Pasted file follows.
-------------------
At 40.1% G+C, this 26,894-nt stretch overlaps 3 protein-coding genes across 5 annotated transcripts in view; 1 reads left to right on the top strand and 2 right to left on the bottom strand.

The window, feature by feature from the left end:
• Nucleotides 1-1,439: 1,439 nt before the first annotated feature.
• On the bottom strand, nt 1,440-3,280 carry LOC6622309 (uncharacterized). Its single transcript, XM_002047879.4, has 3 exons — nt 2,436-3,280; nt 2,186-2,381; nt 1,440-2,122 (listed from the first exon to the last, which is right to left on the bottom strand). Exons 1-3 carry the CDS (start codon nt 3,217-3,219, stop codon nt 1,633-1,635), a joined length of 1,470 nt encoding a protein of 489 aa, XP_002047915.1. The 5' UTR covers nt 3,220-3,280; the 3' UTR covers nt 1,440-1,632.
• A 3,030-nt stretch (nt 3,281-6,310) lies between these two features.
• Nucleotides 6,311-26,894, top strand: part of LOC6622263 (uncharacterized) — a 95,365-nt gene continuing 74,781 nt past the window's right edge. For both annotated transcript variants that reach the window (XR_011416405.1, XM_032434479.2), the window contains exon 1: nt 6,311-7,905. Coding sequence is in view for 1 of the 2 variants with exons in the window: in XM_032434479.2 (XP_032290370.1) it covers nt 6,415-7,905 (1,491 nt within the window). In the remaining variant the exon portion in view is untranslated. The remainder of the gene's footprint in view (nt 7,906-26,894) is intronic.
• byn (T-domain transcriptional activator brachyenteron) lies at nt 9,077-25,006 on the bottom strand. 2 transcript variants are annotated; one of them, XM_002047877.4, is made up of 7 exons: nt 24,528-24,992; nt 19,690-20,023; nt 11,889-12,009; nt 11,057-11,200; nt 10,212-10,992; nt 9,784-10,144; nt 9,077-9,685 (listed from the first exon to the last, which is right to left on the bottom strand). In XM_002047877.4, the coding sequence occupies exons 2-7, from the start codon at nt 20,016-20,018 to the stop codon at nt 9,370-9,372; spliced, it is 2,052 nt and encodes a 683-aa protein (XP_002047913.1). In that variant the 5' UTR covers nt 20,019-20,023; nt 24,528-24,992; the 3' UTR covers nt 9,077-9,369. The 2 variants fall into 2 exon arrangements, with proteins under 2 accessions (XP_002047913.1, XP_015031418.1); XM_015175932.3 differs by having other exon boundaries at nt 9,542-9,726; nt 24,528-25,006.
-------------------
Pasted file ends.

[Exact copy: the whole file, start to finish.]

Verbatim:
At 40.1% G+C, this 26,894-nt stretch overlaps 3 protein-coding genes across 5 annotated transcripts in view; 1 reads left to right on the top strand and 2 right to left on the bottom strand.

The window, feature by feature from the left end:
• Nucleotides 1-1,439: 1,439 nt before the first annotated feature.
• On the bottom strand, nt 1,440-3,280 carry LOC6622309 (uncharacterized). Its single transcript, XM_002047879.4, has 3 exons — nt 2,436-3,280; nt 2,186-2,381; nt 1,440-2,122 (listed from the first exon to the last, which is right to left on the bottom strand). Exons 1-3 carry the CDS (start codon nt 3,217-3,219, stop codon nt 1,633-1,635), a joined length of 1,470 nt encoding a protein of 489 aa, XP_002047915.1. The 5' UTR covers nt 3,220-3,280; the 3' UTR covers nt 1,440-1,632.
• A 3,030-nt stretch (nt 3,281-6,310) lies between these two features.
• Nucleotides 6,311-26,894, top strand: part of LOC6622263 (uncharacterized) — a 95,365-nt gene continuing 74,781 nt past the window's right edge. For both annotated transcript variants that reach the window (XR_011416405.1, XM_032434479.2), the window contains exon 1: nt 6,311-7,905. Coding sequence is in view for 1 of the 2 variants with exons in the window: in XM_032434479.2 (XP_032290370.1) it covers nt 6,415-7,905 (1,491 nt within the window). In the remaining variant the exon portion in view is untranslated. The remainder of the gene's footprint in view (nt 7,906-26,894) is intronic.
• byn (T-domain transcriptional activator brachyenteron) lies at nt 9,077-25,006 on the bottom strand. 2 transcript variants are annotated; one of them, XM_002047877.4, is made up of 7 exons: nt 24,528-24,992; nt 19,690-20,023; nt 11,889-12,009; nt 11,057-11,200; nt 10,212-10,992; nt 9,784-10,144; nt 9,077-9,685 (listed from the first exon to the last, which is right to left on the bottom strand). In XM_002047877.4, the coding sequence occupies exons 2-7, from the start codon at nt 20,016-20,018 to the stop codon at nt 9,370-9,372; spliced, it is 2,052 nt and encodes a 683-aa protein (XP_002047913.1). In that variant the 5' UTR covers nt 20,019-20,023; nt 24,528-24,992; the 3' UTR covers nt 9,077-9,369. The 2 variants fall into 2 exon arrangements, with proteins under 2 accessions (XP_002047913.1, XP_015031418.1); XM_015175932.3 differs by having other exon boundaries at nt 9,542-9,726; nt 24,528-25,006.